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A general purpose service client library for node.js
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README.md

gofer

A gofer, go-fer or gopher /ˈɡoʊfər/ is an employee who specializes in delivery of special items to their superior(s). The special items may be anything from a cup of coffee to a tailored suit or a car.

Wikipedia: Gofer

npm install --save gofer

A base class for HTTP clients. Usable in node, browsers, and react-native. The design is meant to enforce a certain level of consistency in how the clients are configured and instrumented.

Use in browsers might require a fetch polyfill.

If you used gofer 2.x before, you might want to read about all the changes in 3.x.

If you have some old gofer 3.x code that doesn't use classes and Promises, you can read the previous version of the 3.x docs.

API docsWalkthrough

Features

Options mappers

Option mappers are called in the order they are registered in and can potentially do anything they want. This can range from applying defaults over resolving custom api options to injecting access tokens.

Defaults merging

All configuration is just defaults which is one of the things making option mappers so powerful.

The precedence rules are (first wins):

  1. Explicit configuration in the API call
  2. Scoped overrides using client.with(options)
  3. Endpoint-level defaults
  4. Service-level defaults
  5. Global defaults

See the walkthrough below for how these are configured.

Copy with defaults / scoped overrides

You can create a copy of the API with hard defaults using with. This enables a nice pattern:

// We'll assume MyApiClient has an option mapper than knows how to
// properly send an accessToken, e.g. using an Authentication header
const client = new MyApiClient(config);

// After retrieving an access token
const authenticatedClient = client.with({ accessToken: 'some-token' });

// This one will now send an access token
// ~> `curl -H 'Authentication: Bearer some-token' \
//          http://api.example.com/personal/some-id`
authenticatedClient.protectedResource('some-id');

// This one was not changed, so it will not send one
// ~> `curl http://api.example.com/personal/some-id`
client.protectedResource('some-id');

This sounds great, but...

Why not use service specific client libraries?

Well, in a way that's what gofer encourages. The difference is that by basing all client libraries on this one, you gain consistency and unified configuration. Creating a client for a new service often takes just a couple of lines.

Why not use request?

request is a great swiss army knive for making API calls. This makes it an awesome first pick if you're looking for a quick way to talk to a wide variety of 3rd party services. But it's lacking in a few areas we care a lot about:

  • Good, predictable error handling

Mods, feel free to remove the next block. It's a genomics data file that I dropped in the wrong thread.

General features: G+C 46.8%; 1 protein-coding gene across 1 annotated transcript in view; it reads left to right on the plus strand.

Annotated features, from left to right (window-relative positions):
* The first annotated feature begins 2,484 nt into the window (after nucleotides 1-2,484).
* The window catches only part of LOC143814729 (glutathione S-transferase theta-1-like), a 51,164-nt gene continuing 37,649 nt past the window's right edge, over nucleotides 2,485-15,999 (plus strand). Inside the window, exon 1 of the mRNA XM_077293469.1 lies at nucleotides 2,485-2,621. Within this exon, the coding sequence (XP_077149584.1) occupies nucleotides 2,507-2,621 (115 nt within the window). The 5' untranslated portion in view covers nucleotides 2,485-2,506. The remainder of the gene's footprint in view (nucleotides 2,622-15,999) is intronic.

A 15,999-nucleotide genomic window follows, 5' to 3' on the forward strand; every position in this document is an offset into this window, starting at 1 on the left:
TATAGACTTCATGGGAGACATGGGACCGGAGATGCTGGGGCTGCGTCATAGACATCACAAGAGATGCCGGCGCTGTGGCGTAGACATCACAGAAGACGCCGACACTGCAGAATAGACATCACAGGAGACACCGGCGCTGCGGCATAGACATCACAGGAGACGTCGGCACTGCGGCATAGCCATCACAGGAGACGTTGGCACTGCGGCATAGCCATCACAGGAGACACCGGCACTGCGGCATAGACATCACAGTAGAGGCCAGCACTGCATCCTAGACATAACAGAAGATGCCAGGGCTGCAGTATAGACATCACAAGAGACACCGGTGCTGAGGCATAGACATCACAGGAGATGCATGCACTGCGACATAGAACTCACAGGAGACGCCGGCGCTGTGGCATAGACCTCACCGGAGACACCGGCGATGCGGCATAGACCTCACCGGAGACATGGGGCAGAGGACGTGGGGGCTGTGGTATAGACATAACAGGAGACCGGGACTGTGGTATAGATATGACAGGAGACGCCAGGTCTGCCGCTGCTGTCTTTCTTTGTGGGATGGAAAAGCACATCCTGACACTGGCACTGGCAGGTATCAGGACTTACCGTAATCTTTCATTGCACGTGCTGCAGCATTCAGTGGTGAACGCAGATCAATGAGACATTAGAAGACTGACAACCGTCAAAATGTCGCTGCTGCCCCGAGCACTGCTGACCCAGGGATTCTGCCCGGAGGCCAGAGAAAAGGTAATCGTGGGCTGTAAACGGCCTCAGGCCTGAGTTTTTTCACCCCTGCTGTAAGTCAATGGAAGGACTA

• Flexible configuration
  • Instrumentation friendly

Walkthrough

Let's say we need a client for the Github API. The first step is to generate a Github client class:

const Gofer = require('gofer');

const { version, name } = require('./package.json')

class Github extends Gofer {
  constructor(config) {
    super(config, 'github', version, name);
  }
}

The name you choose here ("github") determines which section of the configuration it will accept. It's also part of the instrumentation as serviceName.

Let's define a simple endpoint to get the emojis from Github:

class Github extends Gofer {
  /* earlier stuff here */

  // Every instance of Github will get an `emojis` method, which has access
  // to `this.fetch()`  The `fetch` method works similar to WHATWG/fetch.
  emojis() {
    // fetch(uri: string, options: object?, callback: function?)
    return this.fetch('/emojis');
  }
}

To create an instance, we need to provide configuration. Configuration exists on three levels: global, per-service, and per-endpoint.

const config = {
  globalDefaults: {
    // these apply to all gofers
    connectTimeout: 30,
    timeout: 100,
  },
  github: {
    // these apply for every call made with Github
    clientId: '<VALID CLIENT ID HERE>',
    endpointDefaults: {
      // these only apply for calls to the emojis endpoint
      emojis: {
        connectTimeout: 100,
        timeout: 2000,
      },
    },
  },
};

To make our client a little nicer to use we'll add an option mapper that defaults baseUrl to the public Github API. The options we return will be passed on to fetch.

Github.prototype.addOptionMapper(opts =>
  // opts contains the already merged options, including global-, service-,
  // and endpoint-defaults. In our example opts.timeout will be 2000, etc.
  Object.assign({ baseUrl: 'https://api.github.com' }, opts);
);

Finally we can instantiate and make the call:

const github = new Github(config);

// The `fetch`-style:
github.emojis()
  .then(res => res.json())
  .then(emojiList => {
    console.log('Returned %d emojis', Object.keys(emojiList).length);
  })
  .catch(console.error);

// Using the added convenience of req.json()
github.emojis()
  .json()
  .then(emojiList => { /* ... same ... */ })
  .catch(console.error);

You can check examples/github.js for a richer example.

File Uploads

Gofer does not by default ship with support for multipart/form-data file uploads, but it is easy to add, using the form-data module, and an option mapper as shown in this multi-part mapper test.

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